While no city from Maharashtra figured in the World Health Organisation’s (WHO) list that had 16 Indian cities among the world’s 30 most polluted, the state has recorded 84% of offences related to air pollution in the country in 2015, according to data from the National Crime Records Bureau (NCRB).
Of the 50 cases registered across the country under the Air (Prevention & Control of Pollution) Act, 1981, 42 were from Maharashtra, which booked 80 people from the state. In 2014, the state also recorded the second highest number of offences at 13 after West Bengal was the highest at 24.
According to WHO, cities such as Gwalior, Allahabad and Delhi were ranked second, third and eleventh-most polluted in the world. However, states like Madhya Pradesh, Uttar Pradesh and Delhi did not record a single offence. West Bengal and Rajasthan were the only two states that recorded four offences each in 2015.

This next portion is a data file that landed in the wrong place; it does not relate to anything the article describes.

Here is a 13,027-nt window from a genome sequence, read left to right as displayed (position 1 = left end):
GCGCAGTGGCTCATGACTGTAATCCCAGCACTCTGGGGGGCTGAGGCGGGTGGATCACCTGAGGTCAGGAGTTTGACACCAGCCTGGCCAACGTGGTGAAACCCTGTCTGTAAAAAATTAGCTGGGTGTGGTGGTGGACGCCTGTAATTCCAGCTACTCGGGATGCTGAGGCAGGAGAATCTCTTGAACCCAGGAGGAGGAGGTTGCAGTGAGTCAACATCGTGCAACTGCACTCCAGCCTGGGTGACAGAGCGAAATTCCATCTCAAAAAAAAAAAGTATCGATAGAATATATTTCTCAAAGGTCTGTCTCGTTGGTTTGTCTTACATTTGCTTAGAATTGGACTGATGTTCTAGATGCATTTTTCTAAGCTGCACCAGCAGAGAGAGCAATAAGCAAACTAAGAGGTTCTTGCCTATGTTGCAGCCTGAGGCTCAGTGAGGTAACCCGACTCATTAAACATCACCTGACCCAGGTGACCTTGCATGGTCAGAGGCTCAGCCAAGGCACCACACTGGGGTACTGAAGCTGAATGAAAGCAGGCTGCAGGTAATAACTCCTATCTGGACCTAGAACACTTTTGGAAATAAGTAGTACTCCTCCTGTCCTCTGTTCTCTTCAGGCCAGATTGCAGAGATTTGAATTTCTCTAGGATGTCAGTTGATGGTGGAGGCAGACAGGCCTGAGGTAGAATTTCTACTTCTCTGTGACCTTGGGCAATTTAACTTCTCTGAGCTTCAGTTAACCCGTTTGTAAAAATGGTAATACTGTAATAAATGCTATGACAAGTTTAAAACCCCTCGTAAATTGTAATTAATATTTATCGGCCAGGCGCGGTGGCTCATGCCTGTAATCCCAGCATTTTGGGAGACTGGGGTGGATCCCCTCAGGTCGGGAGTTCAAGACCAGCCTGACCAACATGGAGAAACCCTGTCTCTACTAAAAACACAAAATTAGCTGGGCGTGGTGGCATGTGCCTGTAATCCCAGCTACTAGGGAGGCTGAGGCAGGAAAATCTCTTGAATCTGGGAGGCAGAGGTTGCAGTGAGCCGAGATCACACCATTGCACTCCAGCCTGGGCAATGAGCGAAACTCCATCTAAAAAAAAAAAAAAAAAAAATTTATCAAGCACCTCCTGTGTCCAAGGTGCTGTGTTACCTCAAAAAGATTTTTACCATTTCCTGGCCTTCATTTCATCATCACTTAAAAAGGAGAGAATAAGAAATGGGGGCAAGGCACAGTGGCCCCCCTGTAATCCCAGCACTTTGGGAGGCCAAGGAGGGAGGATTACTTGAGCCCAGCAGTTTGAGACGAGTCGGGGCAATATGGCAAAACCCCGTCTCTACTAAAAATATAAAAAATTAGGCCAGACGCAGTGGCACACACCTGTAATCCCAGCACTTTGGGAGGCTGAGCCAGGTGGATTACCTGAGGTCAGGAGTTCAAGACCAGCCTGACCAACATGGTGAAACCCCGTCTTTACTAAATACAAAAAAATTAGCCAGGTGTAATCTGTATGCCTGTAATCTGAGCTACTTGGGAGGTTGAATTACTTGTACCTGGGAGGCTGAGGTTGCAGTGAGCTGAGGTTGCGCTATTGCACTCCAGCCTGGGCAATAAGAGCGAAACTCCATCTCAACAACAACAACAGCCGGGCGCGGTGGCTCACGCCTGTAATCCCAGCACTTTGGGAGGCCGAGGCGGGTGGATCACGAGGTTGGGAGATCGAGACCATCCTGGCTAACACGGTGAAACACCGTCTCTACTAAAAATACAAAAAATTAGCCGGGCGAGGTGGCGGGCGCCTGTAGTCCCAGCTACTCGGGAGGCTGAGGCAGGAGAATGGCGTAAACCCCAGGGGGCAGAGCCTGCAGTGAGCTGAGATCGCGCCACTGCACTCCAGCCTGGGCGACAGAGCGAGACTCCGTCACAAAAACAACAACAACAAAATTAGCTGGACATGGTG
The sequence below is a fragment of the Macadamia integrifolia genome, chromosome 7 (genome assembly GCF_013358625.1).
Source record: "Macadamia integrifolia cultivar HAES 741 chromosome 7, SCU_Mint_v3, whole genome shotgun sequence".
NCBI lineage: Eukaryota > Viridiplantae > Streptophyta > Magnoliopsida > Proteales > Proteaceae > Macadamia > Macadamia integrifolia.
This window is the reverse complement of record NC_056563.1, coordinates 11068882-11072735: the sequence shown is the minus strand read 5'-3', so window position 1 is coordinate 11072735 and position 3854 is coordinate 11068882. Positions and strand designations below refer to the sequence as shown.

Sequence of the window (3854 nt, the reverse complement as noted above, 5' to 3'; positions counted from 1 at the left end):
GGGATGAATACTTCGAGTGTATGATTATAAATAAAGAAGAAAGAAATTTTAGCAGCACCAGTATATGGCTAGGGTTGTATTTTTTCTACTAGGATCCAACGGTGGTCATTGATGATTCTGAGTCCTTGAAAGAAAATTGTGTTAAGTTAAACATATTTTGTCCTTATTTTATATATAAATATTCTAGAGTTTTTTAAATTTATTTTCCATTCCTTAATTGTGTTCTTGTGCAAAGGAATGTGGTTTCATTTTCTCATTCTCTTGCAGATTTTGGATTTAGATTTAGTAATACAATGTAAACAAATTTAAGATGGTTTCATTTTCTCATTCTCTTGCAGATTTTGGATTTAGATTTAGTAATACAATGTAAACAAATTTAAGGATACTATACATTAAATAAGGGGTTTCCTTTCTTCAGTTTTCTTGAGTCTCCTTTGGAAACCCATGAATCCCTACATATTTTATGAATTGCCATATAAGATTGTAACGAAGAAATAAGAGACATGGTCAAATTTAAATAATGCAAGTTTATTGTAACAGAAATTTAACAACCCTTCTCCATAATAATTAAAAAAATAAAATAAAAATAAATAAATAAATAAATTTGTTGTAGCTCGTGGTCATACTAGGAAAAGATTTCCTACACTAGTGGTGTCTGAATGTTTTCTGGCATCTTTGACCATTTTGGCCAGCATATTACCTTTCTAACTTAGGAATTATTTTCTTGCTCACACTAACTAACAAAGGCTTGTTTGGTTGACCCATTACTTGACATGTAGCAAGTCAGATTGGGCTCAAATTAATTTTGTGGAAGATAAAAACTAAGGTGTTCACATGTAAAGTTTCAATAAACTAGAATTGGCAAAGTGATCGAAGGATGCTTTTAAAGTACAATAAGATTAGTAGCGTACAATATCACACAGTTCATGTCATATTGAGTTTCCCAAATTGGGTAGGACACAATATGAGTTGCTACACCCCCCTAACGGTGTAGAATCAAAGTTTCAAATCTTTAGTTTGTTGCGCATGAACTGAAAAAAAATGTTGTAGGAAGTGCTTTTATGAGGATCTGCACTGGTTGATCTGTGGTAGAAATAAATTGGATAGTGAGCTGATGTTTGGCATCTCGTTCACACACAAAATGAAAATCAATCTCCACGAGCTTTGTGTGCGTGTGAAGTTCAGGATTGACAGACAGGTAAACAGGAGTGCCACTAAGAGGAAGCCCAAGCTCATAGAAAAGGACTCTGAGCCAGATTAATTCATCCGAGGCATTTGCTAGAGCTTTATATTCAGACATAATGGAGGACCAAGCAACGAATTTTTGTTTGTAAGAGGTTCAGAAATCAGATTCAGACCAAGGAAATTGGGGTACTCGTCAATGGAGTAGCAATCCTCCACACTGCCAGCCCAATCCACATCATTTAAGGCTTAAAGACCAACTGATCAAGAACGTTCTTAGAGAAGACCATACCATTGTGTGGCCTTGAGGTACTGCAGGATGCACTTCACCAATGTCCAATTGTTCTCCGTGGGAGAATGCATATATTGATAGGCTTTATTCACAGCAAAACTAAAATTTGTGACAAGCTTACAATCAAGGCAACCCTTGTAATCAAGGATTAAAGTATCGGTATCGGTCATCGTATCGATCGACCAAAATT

Officials from the Maharashtra Pollution Control Board (MPCB) said the major reason for air and other environmental violations in 2015 was 95% to 98% due to industries spread across different parts of the state.
“Owing to a large number of violations by these industries, the numbers can be directly attributed to increased vigilance and better enforcement in the state,” said P Anbalagan, member secretary, MPCB. “Over the past year, more than 1,200 violations under air and water pollution norms have been filed with the Central Pollution Control Board. This year also we have been filing at least one case per month.” Anbalagan added that regular pollution monitoring and strict guidelines has led to a substantial decline in levels of sulphur oxides (SOx) and nitrogen oxides (NOx) across the state.
Maharashtra also had the second highest number of violations under the Environment Protection Act, 1986 with 46 cases while Uttar Pradesh topped the list with 234 cases in 2015